Catholic News Service
The highlight of Christmas, for me, is hearing the reading from Isaiah (9:1-6) proclaimed at the Mass during the night: “The people who walked in darkness have seen a great light; upon those who dwelt in the land of gloom a light has shone.”
The absence of daylight streaming in through the windows reinforces the sense of darkness and thereby makes this “great light” even more meaningful.
Light images pervade the Christmas season liturgy — especially light that pierces the darkness. It is a metaphor for the new life, hope and peace overcoming the darkness of seeming hopelessness and futility.
What is this “great light” of which Isaiah speaks? He continues: “A child is born to us, a son is given us …. They name him … Prince of Peace.”
Christian tradition understands this Prince of Peace as Christ, who proclaims himself the “light of the world” (Jn 8:12). No wonder the liturgy is suffused with this image during these dark winter days!
The response to the psalm for the Christmas Mass at dawn promises: “A light will shine on us this day: The Lord is born for us.”
And consider the shepherds in Luke’s Gospel (at the Mass during the night): Suddenly an angel appears above their coal-dark fields and “the glory of the Lord shone around them” while the angel proclaims “good news of great joy,” the birth of the Savior. Meanwhile, John, in his Gospel (Christmas Mass during the day, 1:1-18), tells us that “the light shines in the darkness and the darkness has not overcome it.”
The Canticle of Zechariah, sung each morning in the Liturgy of the Hours, draws the themes of light and peace together. Zechariah prophesies that through the birth of the Lord “the dawn from on high shall break upon us, to shine on those who dwell in darkness and the shadow of death, and to guide our feet into the way of peace.”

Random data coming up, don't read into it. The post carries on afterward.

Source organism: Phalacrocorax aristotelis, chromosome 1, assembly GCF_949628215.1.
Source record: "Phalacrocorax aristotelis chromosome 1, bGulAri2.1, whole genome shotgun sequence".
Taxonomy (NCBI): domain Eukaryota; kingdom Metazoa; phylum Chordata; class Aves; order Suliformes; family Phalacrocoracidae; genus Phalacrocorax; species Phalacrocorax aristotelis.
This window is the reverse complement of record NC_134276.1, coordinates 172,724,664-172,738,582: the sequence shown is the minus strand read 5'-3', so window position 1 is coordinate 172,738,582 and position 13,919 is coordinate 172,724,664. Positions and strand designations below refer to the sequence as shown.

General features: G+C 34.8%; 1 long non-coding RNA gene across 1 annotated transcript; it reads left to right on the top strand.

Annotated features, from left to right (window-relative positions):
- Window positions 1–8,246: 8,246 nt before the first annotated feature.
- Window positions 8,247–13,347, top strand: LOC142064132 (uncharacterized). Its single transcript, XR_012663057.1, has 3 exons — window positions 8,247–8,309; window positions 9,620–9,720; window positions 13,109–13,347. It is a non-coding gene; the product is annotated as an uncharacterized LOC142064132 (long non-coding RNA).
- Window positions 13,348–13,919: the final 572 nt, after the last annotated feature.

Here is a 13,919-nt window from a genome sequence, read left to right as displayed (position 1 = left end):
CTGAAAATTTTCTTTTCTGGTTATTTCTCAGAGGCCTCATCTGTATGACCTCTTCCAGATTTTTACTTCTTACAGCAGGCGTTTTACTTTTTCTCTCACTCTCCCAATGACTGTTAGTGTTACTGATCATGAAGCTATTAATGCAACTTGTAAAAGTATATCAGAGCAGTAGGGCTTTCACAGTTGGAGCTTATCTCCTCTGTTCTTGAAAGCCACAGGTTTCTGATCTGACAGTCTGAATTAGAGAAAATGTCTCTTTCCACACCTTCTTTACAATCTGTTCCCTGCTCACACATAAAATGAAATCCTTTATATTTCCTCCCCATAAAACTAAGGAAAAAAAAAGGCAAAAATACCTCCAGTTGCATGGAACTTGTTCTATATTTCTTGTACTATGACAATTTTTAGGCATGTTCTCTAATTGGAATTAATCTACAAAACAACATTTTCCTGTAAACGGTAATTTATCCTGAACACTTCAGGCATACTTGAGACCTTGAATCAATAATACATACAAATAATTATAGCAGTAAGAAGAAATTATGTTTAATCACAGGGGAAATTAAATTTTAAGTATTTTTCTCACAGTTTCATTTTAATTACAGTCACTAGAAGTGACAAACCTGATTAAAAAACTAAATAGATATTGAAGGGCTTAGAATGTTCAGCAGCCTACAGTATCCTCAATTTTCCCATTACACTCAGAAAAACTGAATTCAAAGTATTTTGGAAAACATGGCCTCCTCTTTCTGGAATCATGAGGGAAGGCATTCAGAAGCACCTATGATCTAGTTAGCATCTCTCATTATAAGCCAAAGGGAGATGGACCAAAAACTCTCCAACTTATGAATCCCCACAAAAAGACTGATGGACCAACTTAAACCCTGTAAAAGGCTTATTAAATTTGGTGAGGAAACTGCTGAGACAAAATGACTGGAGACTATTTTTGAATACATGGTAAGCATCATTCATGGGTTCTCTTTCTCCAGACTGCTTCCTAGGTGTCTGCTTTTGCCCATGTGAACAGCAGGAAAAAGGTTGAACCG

I like the way the canticle uses another metaphor from nature — “the dawn from on high” — for the light that is coming into the world.
Notable by its absence from the Christmas liturgies is this prophetic passage from Tobit (13:11): “A bright light will shine to the limits of the earth. Many nations will come to you from afar … Bearing in their hands gifts for the King of heaven.”
But it is tellingly fulfilled in the Gospel for the Epiphany, in which the story of the Magi emphasizes the universality of Christ’s mission. To be a true Prince of Peace, Christ must rule over all people, for the peace he brings will be realized when all accept his reign.
Remember, then, when you turn on your Christmas lights, whether a single candle in a window or a blaze of colors encircling your tree, that you are proclaiming Christ, the “great light” and Prince of Peace who has overcome the darkness of the world.
(De Flon is editor-at-large at Paulist Press and the author of “The Joy of Praying the Psalms.”)
FOOD FOR THOUGHT
“Today, the Son of God is born, and everything changes,” Pope Francis said in a Christmas midnight Mass homily 2016.
“Today we once more discover who we are! Tonight we have been shown the way to reach the journey’s end,” he said, and “we must set out to see our savior lying in a manger.”
The reason for our joy: “This child has been ‘born to us’; he was ‘given to us,'” Pope Francis explained, quoting the prophet Isaiah.
And now, 2,000 years later, “every man and woman” has been given the mission of making “the Prince of Peace” known and of “becoming his effective servant in the midst of the nations,” he said.
“We must not be laggards,” the pope cautioned, “we are not permitted to stand idle.”
And when we hear of the birth of the Prince of Peace, he said, “let us be silent and let the child speak. Let us take his words to heart in rapt contemplation of his face. If we take him in our arms and let ourselves be embraced by him, he will bring us unending peace of heart,” he said.
“This child teaches us what is truly essential in our lives,” Pope Francis said.
Christ: light of the world and Prince of Peace
Catholic News Service